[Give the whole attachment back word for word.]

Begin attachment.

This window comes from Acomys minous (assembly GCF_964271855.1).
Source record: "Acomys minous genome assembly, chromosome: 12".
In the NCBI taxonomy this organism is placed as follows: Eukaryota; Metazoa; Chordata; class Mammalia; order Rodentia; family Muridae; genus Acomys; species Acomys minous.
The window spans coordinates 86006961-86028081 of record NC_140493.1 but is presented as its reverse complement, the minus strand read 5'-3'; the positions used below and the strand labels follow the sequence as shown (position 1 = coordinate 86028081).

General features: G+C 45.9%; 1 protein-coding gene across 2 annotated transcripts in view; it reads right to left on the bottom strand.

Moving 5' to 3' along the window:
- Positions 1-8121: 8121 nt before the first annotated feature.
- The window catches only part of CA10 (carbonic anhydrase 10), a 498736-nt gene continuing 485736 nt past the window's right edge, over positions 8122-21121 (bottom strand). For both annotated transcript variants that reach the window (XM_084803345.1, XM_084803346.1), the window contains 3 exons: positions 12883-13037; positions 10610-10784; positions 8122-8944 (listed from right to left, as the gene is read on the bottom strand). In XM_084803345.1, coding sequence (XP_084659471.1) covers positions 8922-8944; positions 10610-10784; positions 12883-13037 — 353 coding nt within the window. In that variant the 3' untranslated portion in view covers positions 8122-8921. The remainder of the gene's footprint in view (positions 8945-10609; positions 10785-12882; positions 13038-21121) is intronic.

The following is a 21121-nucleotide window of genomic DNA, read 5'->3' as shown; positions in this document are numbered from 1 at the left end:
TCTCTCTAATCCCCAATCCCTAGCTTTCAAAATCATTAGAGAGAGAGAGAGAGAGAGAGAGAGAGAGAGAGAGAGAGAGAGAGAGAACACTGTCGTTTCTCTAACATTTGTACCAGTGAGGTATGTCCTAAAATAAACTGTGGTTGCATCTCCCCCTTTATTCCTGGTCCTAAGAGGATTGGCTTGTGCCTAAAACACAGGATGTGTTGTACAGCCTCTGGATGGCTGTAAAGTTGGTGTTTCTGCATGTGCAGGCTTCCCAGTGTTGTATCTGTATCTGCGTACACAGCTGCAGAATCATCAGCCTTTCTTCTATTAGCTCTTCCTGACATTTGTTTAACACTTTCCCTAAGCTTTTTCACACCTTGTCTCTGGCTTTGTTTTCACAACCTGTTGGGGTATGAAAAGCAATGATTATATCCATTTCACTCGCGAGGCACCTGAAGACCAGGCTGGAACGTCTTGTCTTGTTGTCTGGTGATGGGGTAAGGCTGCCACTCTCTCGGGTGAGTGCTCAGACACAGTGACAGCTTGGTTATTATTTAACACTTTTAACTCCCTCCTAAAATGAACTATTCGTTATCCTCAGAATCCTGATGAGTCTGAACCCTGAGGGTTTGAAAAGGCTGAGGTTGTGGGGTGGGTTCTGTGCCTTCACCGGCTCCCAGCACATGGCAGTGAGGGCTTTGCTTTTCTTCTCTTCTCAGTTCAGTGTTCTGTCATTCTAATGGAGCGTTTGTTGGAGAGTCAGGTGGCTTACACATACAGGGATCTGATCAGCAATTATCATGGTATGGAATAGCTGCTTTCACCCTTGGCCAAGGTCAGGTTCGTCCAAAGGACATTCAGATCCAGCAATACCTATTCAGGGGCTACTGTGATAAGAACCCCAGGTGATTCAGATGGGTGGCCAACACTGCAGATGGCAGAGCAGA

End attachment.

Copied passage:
This window comes from Acomys minous (assembly GCF_964271855.1).
Source record: "Acomys minous genome assembly, chromosome: 12".
In the NCBI taxonomy this organism is placed as follows: Eukaryota; Metazoa; Chordata; class Mammalia; order Rodentia; family Muridae; genus Acomys; species Acomys minous.
The window spans coordinates 86006961-86028081 of record NC_140493.1 but is presented as its reverse complement, the minus strand read 5'-3'; the positions used below and the strand labels follow the sequence as shown (position 1 = coordinate 86028081).

General features: G+C 45.9%; 1 protein-coding gene across 2 annotated transcripts in view; it reads right to left on the bottom strand.

Moving 5' to 3' along the window:
- Positions 1-8121: 8121 nt before the first annotated feature.
- The window catches only part of CA10 (carbonic anhydrase 10), a 498736-nt gene continuing 485736 nt past the window's right edge, over positions 8122-21121 (bottom strand). For both annotated transcript variants that reach the window (XM_084803345.1, XM_084803346.1), the window contains 3 exons: positions 12883-13037; positions 10610-10784; positions 8122-8944 (listed from right to left, as the gene is read on the bottom strand). In XM_084803345.1, coding sequence (XP_084659471.1) covers positions 8922-8944; positions 10610-10784; positions 12883-13037 — 353 coding nt within the window. In that variant the 3' untranslated portion in view covers positions 8122-8921. The remainder of the gene's footprint in view (positions 8945-10609; positions 10785-12882; positions 13038-21121) is intronic.

The following is a 21121-nucleotide window of genomic DNA, read 5'->3' as shown; positions in this document are numbered from 1 at the left end:
TCTCTCTAATCCCCAATCCCTAGCTTTCAAAATCATTAGAGAGAGAGAGAGAGAGAGAGAGAGAGAGAGAGAGAGAGAGAGAGAGAACACTGTCGTTTCTCTAACATTTGTACCAGTGAGGTATGTCCTAAAATAAACTGTGGTTGCATCTCCCCCTTTATTCCTGGTCCTAAGAGGATTGGCTTGTGCCTAAAACACAGGATGTGTTGTACAGCCTCTGGATGGCTGTAAAGTTGGTGTTTCTGCATGTGCAGGCTTCCCAGTGTTGTATCTGTATCTGCGTACACAGCTGCAGAATCATCAGCCTTTCTTCTATTAGCTCTTCCTGACATTTGTTTAACACTTTCCCTAAGCTTTTTCACACCTTGTCTCTGGCTTTGTTTTCACAACCTGTTGGGGTATGAAAAGCAATGATTATATCCATTTCACTCGCGAGGCACCTGAAGACCAGGCTGGAACGTCTTGTCTTGTTGTCTGGTGATGGGGTAAGGCTGCCACTCTCTCGGGTGAGTGCTCAGACACAGTGACAGCTTGGTTATTATTTAACACTTTTAACTCCCTCCTAAAATGAACTATTCGTTATCCTCAGAATCCTGATGAGTCTGAACCCTGAGGGTTTGAAAAGGCTGAGGTTGTGGGGTGGGTTCTGTGCCTTCACCGGCTCCCAGCACATGGCAGTGAGGGCTTTGCTTTTCTTCTCTTCTCAGTTCAGTGTTCTGTCATTCTAATGGAGCGTTTGTTGGAGAGTCAGGTGGCTTACACATACAGGGATCTGATCAGCAATTATCATGGTATGGAATAGCTGCTTTCACCCTTGGCCAAGGTCAGGTTCGTCCAAAGGACATTCAGATCCAGCAATACCTATTCAGGGGCTACTGTGATAAGAACCCCAGGTGATTCAGATGGGTGGCCAACACTGCAGATGGCAGAGCAGA